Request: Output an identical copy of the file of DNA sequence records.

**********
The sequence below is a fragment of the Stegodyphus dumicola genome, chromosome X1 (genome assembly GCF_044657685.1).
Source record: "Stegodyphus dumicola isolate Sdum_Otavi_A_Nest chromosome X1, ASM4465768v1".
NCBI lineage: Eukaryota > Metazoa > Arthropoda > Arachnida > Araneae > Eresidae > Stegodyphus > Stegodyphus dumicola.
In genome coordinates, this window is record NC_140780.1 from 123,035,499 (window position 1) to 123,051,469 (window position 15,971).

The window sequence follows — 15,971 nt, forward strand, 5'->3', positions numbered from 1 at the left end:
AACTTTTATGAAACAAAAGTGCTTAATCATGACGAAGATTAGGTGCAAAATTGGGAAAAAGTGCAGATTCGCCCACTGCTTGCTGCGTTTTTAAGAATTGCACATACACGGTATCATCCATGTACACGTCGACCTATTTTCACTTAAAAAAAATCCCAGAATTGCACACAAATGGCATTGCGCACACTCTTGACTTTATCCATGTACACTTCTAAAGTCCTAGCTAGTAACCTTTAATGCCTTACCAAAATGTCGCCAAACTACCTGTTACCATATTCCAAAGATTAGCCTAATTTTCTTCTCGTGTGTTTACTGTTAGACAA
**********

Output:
The sequence below is a fragment of the Stegodyphus dumicola genome, chromosome X1 (genome assembly GCF_044657685.1).
Source record: "Stegodyphus dumicola isolate Sdum_Otavi_A_Nest chromosome X1, ASM4465768v1".
NCBI lineage: Eukaryota > Metazoa > Arthropoda > Arachnida > Araneae > Eresidae > Stegodyphus > Stegodyphus dumicola.
In genome coordinates, this window is record NC_140780.1 from 123,035,499 (window position 1) to 123,051,469 (window position 15,971).

The window sequence follows — 15,971 nt, forward strand, 5'->3', positions numbered from 1 at the left end:
AACTTTTATGAAACAAAAGTGCTTAATCATGACGAAGATTAGGTGCAAAATTGGGAAAAAGTGCAGATTCGCCCACTGCTTGCTGCGTTTTTAAGAATTGCACATACACGGTATCATCCATGTACACGTCGACCTATTTTCACTTAAAAAAAATCCCAGAATTGCACACAAATGGCATTGCGCACACTCTTGACTTTATCCATGTACACTTCTAAAGTCCTAGCTAGTAACCTTTAATGCCTTACCAAAATGTCGCCAAACTACCTGTTACCATATTCCAAAGATTAGCCTAATTTTCTTCTCGTGTGTTTACTGTTAGACAA